Mastercard has aggressive goals-and has failed to show how they will meet them. That’s one of several reasons for the card brand’s reliance-nay, dependence-on payment facilitators. PFs are not helpful to MC’s strategy: They are the only thing that gives it a chance to work.
Payment facilitators are absolutely crucial to Mastercard’s stated goal of adding 40 million micro and small merchants to its base in five years.
Banks can’t provide the tech necessary to onboard so large a number, says Double Diamond Group president Todd Ablowitz in this week’s podcast, and onboarding—speedy onboarding—is a specialty of payment facilitators.
“They’ve talked about bringing 500 million new consumers into the electronic financial world; those 500 million consumers need somewhere to use their cards,” Ablowitz says. “The areas that have the least penetration of electronic payments and that need financial inclusion initiatives the most, are areas outside the U.S. and outside the developed world, like the BRIC countries and developing areas where there’s not the same access to financial products, financial services as there are in the developed world.”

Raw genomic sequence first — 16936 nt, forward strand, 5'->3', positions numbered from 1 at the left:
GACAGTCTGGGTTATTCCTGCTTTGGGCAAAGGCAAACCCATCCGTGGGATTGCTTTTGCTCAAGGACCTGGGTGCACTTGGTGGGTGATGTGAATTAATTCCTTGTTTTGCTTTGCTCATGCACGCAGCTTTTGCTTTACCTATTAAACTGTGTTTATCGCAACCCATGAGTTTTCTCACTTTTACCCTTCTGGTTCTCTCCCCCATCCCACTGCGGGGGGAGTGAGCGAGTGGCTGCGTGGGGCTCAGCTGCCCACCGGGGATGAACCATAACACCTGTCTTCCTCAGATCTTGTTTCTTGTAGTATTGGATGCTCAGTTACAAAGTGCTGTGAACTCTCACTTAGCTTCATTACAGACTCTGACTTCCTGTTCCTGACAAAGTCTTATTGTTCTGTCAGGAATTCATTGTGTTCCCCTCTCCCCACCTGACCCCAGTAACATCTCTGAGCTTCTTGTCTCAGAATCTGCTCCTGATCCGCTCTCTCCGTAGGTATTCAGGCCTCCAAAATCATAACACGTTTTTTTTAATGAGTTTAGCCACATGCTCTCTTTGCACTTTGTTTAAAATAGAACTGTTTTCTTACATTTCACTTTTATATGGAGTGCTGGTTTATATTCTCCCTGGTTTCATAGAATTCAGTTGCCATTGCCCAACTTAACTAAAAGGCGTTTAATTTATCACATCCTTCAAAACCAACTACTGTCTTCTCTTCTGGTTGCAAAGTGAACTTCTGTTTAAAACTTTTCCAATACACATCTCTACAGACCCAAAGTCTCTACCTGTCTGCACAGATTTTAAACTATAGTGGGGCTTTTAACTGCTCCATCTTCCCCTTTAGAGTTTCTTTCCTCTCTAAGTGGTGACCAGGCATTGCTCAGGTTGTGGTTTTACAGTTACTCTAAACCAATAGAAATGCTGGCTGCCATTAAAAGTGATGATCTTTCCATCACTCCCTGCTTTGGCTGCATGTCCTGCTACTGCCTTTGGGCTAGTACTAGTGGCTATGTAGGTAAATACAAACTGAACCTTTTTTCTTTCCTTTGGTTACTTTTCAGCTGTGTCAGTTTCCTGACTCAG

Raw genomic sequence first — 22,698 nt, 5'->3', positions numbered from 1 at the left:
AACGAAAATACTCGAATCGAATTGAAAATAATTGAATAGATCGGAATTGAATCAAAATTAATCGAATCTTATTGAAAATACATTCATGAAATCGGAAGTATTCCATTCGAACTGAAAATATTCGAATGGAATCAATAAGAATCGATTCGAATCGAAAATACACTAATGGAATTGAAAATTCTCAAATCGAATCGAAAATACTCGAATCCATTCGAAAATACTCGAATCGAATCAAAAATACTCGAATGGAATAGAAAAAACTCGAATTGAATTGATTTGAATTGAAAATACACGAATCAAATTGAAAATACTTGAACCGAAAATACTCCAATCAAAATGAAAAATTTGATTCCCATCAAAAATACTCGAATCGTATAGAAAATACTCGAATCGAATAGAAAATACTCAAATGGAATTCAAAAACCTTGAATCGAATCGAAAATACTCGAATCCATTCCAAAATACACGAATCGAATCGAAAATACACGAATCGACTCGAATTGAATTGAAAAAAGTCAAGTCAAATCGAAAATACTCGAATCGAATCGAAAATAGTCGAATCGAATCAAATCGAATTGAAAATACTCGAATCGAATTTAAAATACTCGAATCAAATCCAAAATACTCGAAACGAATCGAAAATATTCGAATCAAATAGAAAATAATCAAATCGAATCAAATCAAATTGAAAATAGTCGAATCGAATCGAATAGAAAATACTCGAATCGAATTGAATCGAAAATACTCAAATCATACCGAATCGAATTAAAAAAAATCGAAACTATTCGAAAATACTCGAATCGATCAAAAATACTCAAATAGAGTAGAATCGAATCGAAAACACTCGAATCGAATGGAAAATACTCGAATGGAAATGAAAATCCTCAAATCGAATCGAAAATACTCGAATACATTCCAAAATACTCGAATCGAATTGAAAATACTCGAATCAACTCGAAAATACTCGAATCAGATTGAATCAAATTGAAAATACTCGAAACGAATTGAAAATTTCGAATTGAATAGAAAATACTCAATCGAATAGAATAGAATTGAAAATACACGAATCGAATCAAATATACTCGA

Regions targeted include Asia Pacific, Indonesia (55 million small business, the vast majority not using electronic payments), India. Eastern and Central Europe, and Latin America.
“If you’re going to bring in these very small merchants you have to do it efficiently, and payment facilitators like Square, Stripe, iZettle, Mswipe in India, they’ve shown they can onboard small, small merchants very inexpensively and very efficiently so they’re an excellent place to go to grow the merchant base and you can expect payment facilitators who have been on the rise will continue to be on the rise,” Ablowitz says.
Ablowitz says the void is quickly being filled also by new payment facilitator firms seizing the vast opportunity.
“We’ve seen staggering numbers just in the first half of 2016,” he says. “The growth would shock even the most tuned in veterans and it’s in all these regions.”